Now very loosely cover the dough by folding over both sides of the towel. Loose so that it has room to rise. Let it sit for a total of two hours, but be aware that at the 1.5 hour mark, you will need to turn your oven on to 450° (please use an oven thermometer) and place a dutch oven with lid (and oven-safe knob) into the oven to preheat. You want to give your oven and the dutch oven a solid half hour to get good and hot!


Leave it alone.

During some of that two hours, clean up the flour mess with a bench scraper. I love my bench scraper.


A bench scraper makes quick and easy work of floury messes.


At two hours, your dough should hopefully have doubled in size, and your oven should be crazy hot!


It really did get bigger!

With oven mitts or cute potholders that your kids made for you, pull out your dutch oven (I use a Le Creuset dutch oven) and carefully take the lid off. Remember that your dough is seam side down on the towel. Place your hand on top of the dough and flip it over into that hand so that the seam side is up. Now plop it into your dutch oven, seam side up. This can get a little confusing, and I’m pretty sure I screwed it up on my third try, but the bread still turned out great. Grab your mitts and shake the pot a bit to center the dough.


Hard to tell, but it is seam side up.

Don’t worry about all the cornmeal, or whatever. You can always brush it off when the bread is done. Now, to help the bread to rise evenly, take some kitchen scissors and make four even cuts into the dough. I know it’s hard to see it, but I really did get in there with scissors.


Snip Snip

And the four cuts look like this.

With your oven mitt, put the lid back on your dutch oven and put the whole thing back in the oven.


Quit looking at the bottom of my oven. That’s not what this picture is about.

The lid keeps steam in for the first part of the baking, which creates a lovely, crispy crust. Set your timer for 30 minutes. When the 30 minutes are up, take the lid off of the dutch oven. Your bread might look something like this.



Set your timer for 15 more minutes, and continue to bake your bread without the lid. This last part crisps up the crust nicely. You can peek at it and make sure it isn’t getting too dark for your liking. When the crust looks the right color to you – dark is good, and I find that 15 minutes is about right – get your oven mitts and take the pot out of the oven. With a spatula, carefully remove the bread from the pot and place it on a rack to cool. If you tap the bottom of the loaf, it should sound hollow.


Sunny day in Seattle makes for strange lighting!

Now, here’s a cool thing. Get close to your work of art and listen. If all went well, you should hear the crust crackling. Magic. It is best to let the loaf cool for two hours, because it continues to cook during this time. You might be able to get away with one and a half hours, but do try to be patient! Now brush off the excess cornmeal or whatever, and dig in.


I know, there’s a big old hole in the middle, but if you watch Jim Lahey’s videos, his breads are full of big holes. It’s the taste and texture that I’m concerned with, and this bread is really delicious!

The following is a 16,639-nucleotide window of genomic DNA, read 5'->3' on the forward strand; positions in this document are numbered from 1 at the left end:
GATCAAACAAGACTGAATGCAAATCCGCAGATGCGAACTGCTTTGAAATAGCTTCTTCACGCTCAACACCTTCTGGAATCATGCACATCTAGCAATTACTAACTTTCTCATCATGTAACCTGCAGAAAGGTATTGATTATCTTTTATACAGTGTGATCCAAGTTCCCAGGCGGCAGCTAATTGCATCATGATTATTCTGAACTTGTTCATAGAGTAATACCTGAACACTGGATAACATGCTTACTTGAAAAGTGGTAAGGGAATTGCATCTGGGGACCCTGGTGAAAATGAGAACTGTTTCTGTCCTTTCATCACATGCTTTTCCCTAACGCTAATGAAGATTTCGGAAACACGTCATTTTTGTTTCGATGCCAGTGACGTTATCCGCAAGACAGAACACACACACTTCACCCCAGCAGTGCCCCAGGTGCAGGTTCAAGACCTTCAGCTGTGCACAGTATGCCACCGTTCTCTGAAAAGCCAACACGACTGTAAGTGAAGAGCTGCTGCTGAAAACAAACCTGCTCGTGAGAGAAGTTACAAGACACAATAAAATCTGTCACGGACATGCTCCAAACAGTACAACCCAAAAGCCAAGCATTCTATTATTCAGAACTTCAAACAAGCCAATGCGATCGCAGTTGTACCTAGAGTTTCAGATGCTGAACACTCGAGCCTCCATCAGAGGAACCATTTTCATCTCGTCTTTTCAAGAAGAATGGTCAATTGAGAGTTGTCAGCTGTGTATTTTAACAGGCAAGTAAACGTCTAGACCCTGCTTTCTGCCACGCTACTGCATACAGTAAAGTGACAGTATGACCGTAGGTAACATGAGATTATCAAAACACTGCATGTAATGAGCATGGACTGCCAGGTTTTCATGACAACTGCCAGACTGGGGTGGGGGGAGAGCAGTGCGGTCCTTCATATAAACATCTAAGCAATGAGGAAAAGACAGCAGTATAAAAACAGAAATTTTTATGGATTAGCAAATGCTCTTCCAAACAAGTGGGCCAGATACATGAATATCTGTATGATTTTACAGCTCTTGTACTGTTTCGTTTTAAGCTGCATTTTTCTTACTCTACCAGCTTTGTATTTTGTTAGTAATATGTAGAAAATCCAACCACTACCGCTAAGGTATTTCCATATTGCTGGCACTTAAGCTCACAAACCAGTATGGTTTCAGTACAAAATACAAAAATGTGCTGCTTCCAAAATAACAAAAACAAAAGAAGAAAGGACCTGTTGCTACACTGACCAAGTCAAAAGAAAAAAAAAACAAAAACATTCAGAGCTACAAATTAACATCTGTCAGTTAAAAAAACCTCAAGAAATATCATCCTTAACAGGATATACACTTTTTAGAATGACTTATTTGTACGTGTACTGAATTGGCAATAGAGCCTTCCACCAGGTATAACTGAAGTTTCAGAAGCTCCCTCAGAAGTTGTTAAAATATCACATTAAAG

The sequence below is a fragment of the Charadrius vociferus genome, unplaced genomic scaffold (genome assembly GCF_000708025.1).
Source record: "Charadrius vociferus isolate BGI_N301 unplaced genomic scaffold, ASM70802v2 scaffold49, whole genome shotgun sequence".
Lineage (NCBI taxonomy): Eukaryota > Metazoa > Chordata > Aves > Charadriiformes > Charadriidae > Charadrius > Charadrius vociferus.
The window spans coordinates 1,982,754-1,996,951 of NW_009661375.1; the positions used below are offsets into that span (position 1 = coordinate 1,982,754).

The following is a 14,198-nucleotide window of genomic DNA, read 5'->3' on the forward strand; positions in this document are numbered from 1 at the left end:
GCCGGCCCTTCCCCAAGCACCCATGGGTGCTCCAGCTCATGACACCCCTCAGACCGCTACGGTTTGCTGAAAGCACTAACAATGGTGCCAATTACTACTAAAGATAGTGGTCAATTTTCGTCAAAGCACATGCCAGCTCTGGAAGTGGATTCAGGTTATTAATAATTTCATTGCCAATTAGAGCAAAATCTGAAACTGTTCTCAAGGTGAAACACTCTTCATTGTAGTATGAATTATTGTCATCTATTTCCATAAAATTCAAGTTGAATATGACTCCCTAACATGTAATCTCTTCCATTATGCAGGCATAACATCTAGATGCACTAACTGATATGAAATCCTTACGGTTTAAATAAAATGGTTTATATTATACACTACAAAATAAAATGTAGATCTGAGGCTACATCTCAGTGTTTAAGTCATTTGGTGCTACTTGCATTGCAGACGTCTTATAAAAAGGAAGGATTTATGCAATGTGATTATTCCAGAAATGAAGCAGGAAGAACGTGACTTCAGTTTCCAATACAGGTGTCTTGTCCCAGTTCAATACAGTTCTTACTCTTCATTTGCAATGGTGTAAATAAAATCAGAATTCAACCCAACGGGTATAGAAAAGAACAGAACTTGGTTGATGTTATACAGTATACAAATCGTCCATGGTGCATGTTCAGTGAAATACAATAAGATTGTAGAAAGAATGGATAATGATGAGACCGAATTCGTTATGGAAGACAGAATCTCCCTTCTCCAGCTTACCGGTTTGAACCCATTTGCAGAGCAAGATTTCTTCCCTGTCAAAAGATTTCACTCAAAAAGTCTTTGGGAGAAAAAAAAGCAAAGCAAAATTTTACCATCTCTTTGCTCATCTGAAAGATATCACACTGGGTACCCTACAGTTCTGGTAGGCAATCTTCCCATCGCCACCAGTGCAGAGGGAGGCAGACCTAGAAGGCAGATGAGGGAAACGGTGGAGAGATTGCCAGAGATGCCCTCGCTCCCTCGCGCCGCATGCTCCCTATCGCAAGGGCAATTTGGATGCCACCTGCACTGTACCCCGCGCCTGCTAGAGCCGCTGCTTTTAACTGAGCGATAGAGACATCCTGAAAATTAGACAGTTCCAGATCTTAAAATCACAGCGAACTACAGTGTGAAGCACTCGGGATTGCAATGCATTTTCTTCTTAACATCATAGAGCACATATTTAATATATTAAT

Update: I have been making this bread at least once a week now, and just yesterday, I got so busy that I forgot about dough that was resting in the bowl since the night before. By the time I got to it, it had been rising for almost 16 hours. But the dough still looked fine. So I made the bread, and it was amazing. Best yet. The crust was thin and crispy/chewy, and the bread was light and airy and melt-in-your mouth delicious. So here is what I think – the first couple of times I made the bread, I followed Jim Lahey’s recipe exactly, which called for 1 5/8 cups water. Then I had that wet dough sticking to the towel, so I reduced the water to 1 1/2 cups. The bread still came out gummy. Finally, I reduced the water to 1 1/3 cups, and that is the magic amount *for me*. Letting the dough ferment longer yesterday just made it better. Here is the thing: if you use a measuring cup and just jam it into your flour to measure, your flour will be tightly packed, thus using more flour, and needing more water. I always stir up my flour to aerate it, and then spoon it into the measuring cup to measure before leveling. So I didn’t need as much water. You have to find the perfect amount of water for you. Trial and error is part of the process. I hope you make this bread, and I hope you love it as much as my family and I do.

Enjoy it toasted with your morning scramble.


Enjoy it with your favorite soup… it is so good with split pea soup.


Or just enjoy it all on its own.


Here is what you will need to make this bread:

  • Dutch oven with a lid
  • Large bowl
  • Plastic wrap
  • Kitchen towel
  • Cooling rack
  • 3 cups all purpose flour
  • 1 1/4 tsp salt
  • 1/4 tsp instant yeast
  • 1 1/3 cups filtered water (tap water is ok too)
  • More flour for dusting
  • Course stone ground cornmeal or wheat bran or more flour

Other things that come in handy:

  • Oven thermometer
  • Bench scraper, to clean up flour mess!

If you make this bread, or have already done so, let me know what you think!



















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3 Responses to No Knead Bread

  1. Pingback: Velvety Vegan Split Pea Soup | and everything nice

  2. Pingback: Limpa Bread (Swedish Rye) | and everything nice

  3. Pingback: German Style Crumb Cake | and everything nice